How to Get a Restricted License After a DUI Arrest

If you've been arrested for your first DUI you're probably wondering if you're eligible for a restricted license.  Here's the scoop.  

WHAT IS A RESTRICTED LICENSE?

A restricted license allows drivers whose licenses have been suspended by the DMV due to a DUI arrest/conviction to drive to and from work or school as well as to any court mandated DUI education programs (which are mandatory if you're convicted of DUI).  

WHEN CAN I GET A RESTRICTED LICENSE?

The short answer:  you are eligible for a restricted license 30 days after the DMV suspends your license. 

First offenders are eligible for a restricted license after the DMV suspends their license for 30 days, during which time they cannot lawfully drive at all (i.e., no restricted license during this 30 day suspension period).  

WHEN WILL THE DMV SUSPEND MY LICENSE?

The short answer:  if you DO NOT request a DMV hearing within 10 days of your arrest, the DMV will suspend your license 30 days after your arrest.  If you DO request a hearing, the DMV won't suspend your license until after the hearing and unless the DMV finds your arrest for DUI was valid.  Below are more details about the process.  

One of the more confusing things for people facing DUI charges to understand is that their case proceeds along two tracks:  (1) the DMV track; and (2) the criminal track.  Further, the DMV and court essentially operate independently of each other, where the actions of the DMV don't impact the court and vice-versa.  

When you're arrested for DUI, you're given an "Admin Per Se" notice, which also serves as your temporary 30 day driver's license.  If you do not request a DMV hearing regarding your DUI arrest, your license will be suspended by the DMV on the day your temporary license expires (i.e., 30 days from the day of the incident).  The DMV will suspend your license regardless of the fact that you most likely have not pled guilty or been found guilty of driving under the influence in the criminal track of your case at that time.  

However, if you request a DMV hearing regarding your license suspension within 10 days of your arrest, your license will not be suspended until after the hearing and unless the DMV finds your arrest for DUI was valid.  If the DMV cannot provide you with a hearing date before your 30 day temporary license expires, your license suspension will be stayed (put on hold) until after the hearing.  The DMV will not suspend your license if, at the hearing, they find that your arrest for DUI was not valid.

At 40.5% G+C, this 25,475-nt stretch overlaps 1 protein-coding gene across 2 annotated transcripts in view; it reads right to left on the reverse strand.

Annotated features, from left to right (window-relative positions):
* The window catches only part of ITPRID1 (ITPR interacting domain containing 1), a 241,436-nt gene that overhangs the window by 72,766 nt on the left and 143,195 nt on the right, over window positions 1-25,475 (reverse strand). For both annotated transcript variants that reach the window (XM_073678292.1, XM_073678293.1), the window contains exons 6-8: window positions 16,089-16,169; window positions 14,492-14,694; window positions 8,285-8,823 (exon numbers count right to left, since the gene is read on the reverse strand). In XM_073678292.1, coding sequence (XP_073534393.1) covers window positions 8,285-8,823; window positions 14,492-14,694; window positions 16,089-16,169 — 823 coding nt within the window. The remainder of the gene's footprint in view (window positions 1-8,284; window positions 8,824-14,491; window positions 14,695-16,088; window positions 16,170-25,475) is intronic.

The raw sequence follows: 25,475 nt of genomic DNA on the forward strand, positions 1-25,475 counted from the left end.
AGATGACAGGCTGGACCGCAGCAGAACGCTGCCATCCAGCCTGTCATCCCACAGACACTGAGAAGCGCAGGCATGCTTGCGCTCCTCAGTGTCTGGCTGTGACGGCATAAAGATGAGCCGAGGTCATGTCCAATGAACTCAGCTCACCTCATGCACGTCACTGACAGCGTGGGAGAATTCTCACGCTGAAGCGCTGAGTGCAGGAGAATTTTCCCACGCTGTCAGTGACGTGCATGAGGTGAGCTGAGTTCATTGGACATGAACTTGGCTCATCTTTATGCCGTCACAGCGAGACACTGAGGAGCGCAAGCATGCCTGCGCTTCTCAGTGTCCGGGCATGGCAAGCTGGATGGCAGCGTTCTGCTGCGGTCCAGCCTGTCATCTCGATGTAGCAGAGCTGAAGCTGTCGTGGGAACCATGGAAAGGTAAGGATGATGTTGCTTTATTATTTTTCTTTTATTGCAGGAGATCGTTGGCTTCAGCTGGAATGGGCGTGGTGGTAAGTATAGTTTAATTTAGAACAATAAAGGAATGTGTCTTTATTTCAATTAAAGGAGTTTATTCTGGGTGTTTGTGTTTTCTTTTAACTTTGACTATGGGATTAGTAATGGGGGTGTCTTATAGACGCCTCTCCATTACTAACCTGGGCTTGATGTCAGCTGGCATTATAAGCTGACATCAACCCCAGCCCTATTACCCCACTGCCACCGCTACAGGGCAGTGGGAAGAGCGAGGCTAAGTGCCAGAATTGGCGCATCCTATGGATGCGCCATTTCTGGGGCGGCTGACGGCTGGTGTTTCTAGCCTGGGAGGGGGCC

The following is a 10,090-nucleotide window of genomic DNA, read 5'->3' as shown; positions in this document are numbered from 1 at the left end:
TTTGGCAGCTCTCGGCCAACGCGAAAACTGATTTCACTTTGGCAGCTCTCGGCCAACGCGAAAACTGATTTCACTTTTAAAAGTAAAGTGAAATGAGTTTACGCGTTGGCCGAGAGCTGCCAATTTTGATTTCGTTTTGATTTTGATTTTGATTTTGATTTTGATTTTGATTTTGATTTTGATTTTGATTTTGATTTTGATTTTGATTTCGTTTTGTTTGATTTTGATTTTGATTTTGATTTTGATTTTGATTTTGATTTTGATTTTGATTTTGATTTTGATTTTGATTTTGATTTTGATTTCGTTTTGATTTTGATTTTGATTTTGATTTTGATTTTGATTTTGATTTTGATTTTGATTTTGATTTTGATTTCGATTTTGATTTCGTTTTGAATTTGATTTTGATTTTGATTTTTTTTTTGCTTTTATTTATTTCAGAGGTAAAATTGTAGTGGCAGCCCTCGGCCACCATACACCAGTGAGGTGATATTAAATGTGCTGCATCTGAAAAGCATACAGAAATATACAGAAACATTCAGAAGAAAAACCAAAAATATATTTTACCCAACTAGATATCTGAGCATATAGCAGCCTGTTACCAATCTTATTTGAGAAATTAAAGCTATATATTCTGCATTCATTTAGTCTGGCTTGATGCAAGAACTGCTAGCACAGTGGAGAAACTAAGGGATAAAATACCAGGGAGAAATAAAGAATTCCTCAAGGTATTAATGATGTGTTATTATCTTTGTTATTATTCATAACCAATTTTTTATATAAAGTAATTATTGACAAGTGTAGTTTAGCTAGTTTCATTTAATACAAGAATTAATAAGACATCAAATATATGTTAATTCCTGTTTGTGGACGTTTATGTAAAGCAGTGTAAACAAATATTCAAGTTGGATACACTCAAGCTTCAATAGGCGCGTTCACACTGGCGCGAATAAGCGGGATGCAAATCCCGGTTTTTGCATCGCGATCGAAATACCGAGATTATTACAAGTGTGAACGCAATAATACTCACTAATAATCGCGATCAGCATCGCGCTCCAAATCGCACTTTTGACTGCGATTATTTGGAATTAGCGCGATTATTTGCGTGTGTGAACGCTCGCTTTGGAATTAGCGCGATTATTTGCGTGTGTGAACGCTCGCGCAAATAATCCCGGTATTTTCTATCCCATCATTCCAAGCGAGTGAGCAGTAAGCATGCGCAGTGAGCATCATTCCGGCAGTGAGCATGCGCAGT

If you win your DMV hearing, your license will not be suspended unless you are found guilty in the court track and a judge orders the DMV to suspend your license.  

SO, I WAIT UNTIL 30 DAYS AFTER THE DMV SUSPENDS MY LICENSE.  DO I HAVE TO DO ANYTHING ELSE TO GET A RESTRICTED LICENSE?

The short answer:  Yes.  You must also provide the DMV with the following items to obtain a restricted license:  (1) proof of enrollment in a first offender DUI education program; (2) a SR22; and (3) pay all reinstatement or reissue fees.  

While your license is suspended for the 30 day period, it would be wise to go enroll in a first offender DUI education program and obtain an SR22.  These things take some time.  So give yourself some headway on accomplishing these tasks so that you can go to the DMV on the day the 30 day suspension expires to apply for a restricted license.  

You could do these things while you still have your temporary license, especially if you're not requesting a DMV hearing.  However, if you are requesting a DMV hearing, wait until after the hearing to see if the DMV actually suspends your license.  

WAIT, ENROLL IN THE DUI EDUCATION PROGRAM?  I HAVEN'T EVEN BEEN FOUND GUILTY OF DUI YET!

Great observation.  I understand that it may sound counter intuitive to enroll in the DUI education program before you're even convicted, because, what if you're never convicted? You just wasted all that money on enrolling and paying for a DUI education program.  This is, of course, the risk.  It all comes down to whether or not you're willing to pay the extra cash to get a restricted license despite the fact that, if you're found not guilty or the case is dismissed, you will not have to participate in a DUI education program.  

WHAT IS A SR22 AND HOW DO I GET ONE?

The Short Answer:  A SR22 is a certificate of insurance. Your auto insurance company files it with the DMV in order to confirm that you meet the minimum requirements for auto insurance liability coverage.

If you are in need of a SR22, talk to your current auto insurance company about any rate hikes or policy cancellation you may experience as a result of having to maintain a SR22.  Further, ask your auto insurance company if you can acquire a SR22 from a different insurance company.  Often, getting your SR22 from a company other than your current auto insurance provider can save you a lot of money.  However, you must notify your current auto insurance company of the fact that you took out a SR22 with a different insurance company.  

If after reading this article you still have questions about obtaining a restricted license following a DUI arrest in California, please feel free to contact me at (951) 387-4982 or by using the contact form below.  

Posted by Mike Donaldson.